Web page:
Sunday, May 20, 2007

Live and Learn

The decade of the 1960’s was an exciting time to be working in health care, one of the main beneficiaries of the pent-up wealth and energies being released during the post-World War II period. Expansion was going on everywhere and there was great receptivity to ideas and innovations.

Concern about cost was being expressed even then and a common justification for many new approaches was that they would improve efficiency.

I was an administrator at the time, feeling the pressure to find the resources to implement these supposedly better ways of doing things while being responsible for operating within a finite budget. That experience ultimately led me to observe that whatever we did to improve efficiency seemed always to cost more money.

That and other experiences also led me to the more general conclusion that in health care, if it was better it cost more.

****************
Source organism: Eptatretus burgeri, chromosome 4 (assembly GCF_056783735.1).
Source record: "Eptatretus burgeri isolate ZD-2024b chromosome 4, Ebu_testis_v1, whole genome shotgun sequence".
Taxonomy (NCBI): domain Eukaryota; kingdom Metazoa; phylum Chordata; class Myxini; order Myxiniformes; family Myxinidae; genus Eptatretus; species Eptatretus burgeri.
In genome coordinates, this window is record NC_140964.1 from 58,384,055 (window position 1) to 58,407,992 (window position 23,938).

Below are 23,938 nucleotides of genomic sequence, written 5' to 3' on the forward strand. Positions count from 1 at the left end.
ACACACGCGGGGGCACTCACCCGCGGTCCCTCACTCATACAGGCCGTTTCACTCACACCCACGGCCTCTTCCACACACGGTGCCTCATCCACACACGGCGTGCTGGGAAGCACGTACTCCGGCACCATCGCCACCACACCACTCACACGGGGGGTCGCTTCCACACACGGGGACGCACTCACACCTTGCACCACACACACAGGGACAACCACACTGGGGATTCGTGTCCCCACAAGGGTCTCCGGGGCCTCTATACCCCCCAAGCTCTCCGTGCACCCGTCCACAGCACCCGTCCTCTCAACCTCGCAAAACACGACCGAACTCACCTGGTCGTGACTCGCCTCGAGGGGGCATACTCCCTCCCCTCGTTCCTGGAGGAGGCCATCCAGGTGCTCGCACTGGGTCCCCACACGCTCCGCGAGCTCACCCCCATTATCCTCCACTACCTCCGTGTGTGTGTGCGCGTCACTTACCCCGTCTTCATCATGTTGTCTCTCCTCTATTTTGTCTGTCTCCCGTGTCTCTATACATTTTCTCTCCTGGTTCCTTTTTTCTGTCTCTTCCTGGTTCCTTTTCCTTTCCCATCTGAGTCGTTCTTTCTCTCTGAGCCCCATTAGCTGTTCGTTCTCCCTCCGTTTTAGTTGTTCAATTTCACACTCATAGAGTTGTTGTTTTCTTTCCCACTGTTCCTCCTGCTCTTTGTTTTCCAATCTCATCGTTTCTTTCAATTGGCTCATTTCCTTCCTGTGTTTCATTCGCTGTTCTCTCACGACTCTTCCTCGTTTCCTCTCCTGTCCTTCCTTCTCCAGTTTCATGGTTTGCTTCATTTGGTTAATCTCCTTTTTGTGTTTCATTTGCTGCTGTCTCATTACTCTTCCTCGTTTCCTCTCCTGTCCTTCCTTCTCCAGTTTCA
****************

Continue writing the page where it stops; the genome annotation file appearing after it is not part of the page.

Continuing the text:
I believed that until the early 1990’s, when I was first exposed to the concepts of the renowned quality guru, W. Edwards Deming. Deming taught that the continuous process improvement needed to improve quality would also reduce cost by eliminating rework, cutting waste, and generally improving efficiency.

Apparently he was right. The magazine Modern Healthcare annually publishes a list of what it calls the 100 Top Hospitals. The group is compiled in cooperation with Solucient, an Evanston, IL-based healthcare information company. This year’s selection was published on May 7. Its sub-heading read “The organizations on the 100 Top Hospitals list give higher quality care at a lower cost, while paying their staffs better.” The publication went on to identify the evidence on which that conclusion was based.

So it seems that the quest for quality improvement is supportive of efforts to control cost, not in conflict with them. That may be counterintuitive, but apparently it is true.

I guess one is never too old to learn something new.

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